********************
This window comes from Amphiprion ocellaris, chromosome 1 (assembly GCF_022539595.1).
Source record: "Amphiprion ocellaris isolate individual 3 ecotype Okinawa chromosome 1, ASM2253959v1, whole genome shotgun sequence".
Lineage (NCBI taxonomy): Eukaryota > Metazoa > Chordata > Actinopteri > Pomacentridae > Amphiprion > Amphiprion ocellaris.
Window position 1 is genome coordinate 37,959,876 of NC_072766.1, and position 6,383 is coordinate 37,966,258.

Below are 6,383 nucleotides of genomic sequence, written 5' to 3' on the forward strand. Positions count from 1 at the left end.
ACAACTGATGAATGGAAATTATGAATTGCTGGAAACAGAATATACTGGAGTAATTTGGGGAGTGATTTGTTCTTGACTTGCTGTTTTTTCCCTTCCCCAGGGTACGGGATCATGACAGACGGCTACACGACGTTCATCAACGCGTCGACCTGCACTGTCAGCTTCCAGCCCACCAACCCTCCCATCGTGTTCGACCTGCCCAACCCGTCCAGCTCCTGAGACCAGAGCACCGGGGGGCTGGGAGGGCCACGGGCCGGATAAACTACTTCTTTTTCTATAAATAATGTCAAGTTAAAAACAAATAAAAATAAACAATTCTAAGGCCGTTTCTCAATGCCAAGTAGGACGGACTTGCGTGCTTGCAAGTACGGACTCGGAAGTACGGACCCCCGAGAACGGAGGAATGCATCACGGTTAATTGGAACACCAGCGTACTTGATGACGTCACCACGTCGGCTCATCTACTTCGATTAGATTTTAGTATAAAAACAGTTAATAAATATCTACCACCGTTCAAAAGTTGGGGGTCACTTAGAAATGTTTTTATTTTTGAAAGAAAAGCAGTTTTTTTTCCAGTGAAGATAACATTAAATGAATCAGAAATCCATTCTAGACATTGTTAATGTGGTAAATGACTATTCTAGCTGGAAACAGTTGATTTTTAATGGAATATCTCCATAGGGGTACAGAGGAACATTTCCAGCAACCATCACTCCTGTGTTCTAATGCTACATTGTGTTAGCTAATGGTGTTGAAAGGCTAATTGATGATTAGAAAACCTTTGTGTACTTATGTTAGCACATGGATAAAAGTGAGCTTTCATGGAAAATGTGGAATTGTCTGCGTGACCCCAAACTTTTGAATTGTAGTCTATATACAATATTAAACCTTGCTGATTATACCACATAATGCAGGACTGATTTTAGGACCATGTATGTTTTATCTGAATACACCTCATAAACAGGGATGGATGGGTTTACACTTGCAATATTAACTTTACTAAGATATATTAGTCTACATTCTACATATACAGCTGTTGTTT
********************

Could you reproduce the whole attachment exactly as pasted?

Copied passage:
This window comes from Amphiprion ocellaris, chromosome 1 (assembly GCF_022539595.1).
Source record: "Amphiprion ocellaris isolate individual 3 ecotype Okinawa chromosome 1, ASM2253959v1, whole genome shotgun sequence".
Lineage (NCBI taxonomy): Eukaryota > Metazoa > Chordata > Actinopteri > Pomacentridae > Amphiprion > Amphiprion ocellaris.
Window position 1 is genome coordinate 37,959,876 of NC_072766.1, and position 6,383 is coordinate 37,966,258.

Below are 6,383 nucleotides of genomic sequence, written 5' to 3' on the forward strand. Positions count from 1 at the left end.
ACAACTGATGAATGGAAATTATGAATTGCTGGAAACAGAATATACTGGAGTAATTTGGGGAGTGATTTGTTCTTGACTTGCTGTTTTTTCCCTTCCCCAGGGTACGGGATCATGACAGACGGCTACACGACGTTCATCAACGCGTCGACCTGCACTGTCAGCTTCCAGCCCACCAACCCTCCCATCGTGTTCGACCTGCCCAACCCGTCCAGCTCCTGAGACCAGAGCACCGGGGGGCTGGGAGGGCCACGGGCCGGATAAACTACTTCTTTTTCTATAAATAATGTCAAGTTAAAAACAAATAAAAATAAACAATTCTAAGGCCGTTTCTCAATGCCAAGTAGGACGGACTTGCGTGCTTGCAAGTACGGACTCGGAAGTACGGACCCCCGAGAACGGAGGAATGCATCACGGTTAATTGGAACACCAGCGTACTTGATGACGTCACCACGTCGGCTCATCTACTTCGATTAGATTTTAGTATAAAAACAGTTAATAAATATCTACCACCGTTCAAAAGTTGGGGGTCACTTAGAAATGTTTTTATTTTTGAAAGAAAAGCAGTTTTTTTTCCAGTGAAGATAACATTAAATGAATCAGAAATCCATTCTAGACATTGTTAATGTGGTAAATGACTATTCTAGCTGGAAACAGTTGATTTTTAATGGAATATCTCCATAGGGGTACAGAGGAACATTTCCAGCAACCATCACTCCTGTGTTCTAATGCTACATTGTGTTAGCTAATGGTGTTGAAAGGCTAATTGATGATTAGAAAACCTTTGTGTACTTATGTTAGCACATGGATAAAAGTGAGCTTTCATGGAAAATGTGGAATTGTCTGCGTGACCCCAAACTTTTGAATTGTAGTCTATATACAATATTAAACCTTGCTGATTATACCACATAATGCAGGACTGATTTTAGGACCATGTATGTTTTATCTGAATACACCTCATAAACAGGGATGGATGGGTTTACACTTGCAATATTAACTTTACTAAGATATATTAGTCTACATTCTACATATACAGCTGTTGTTT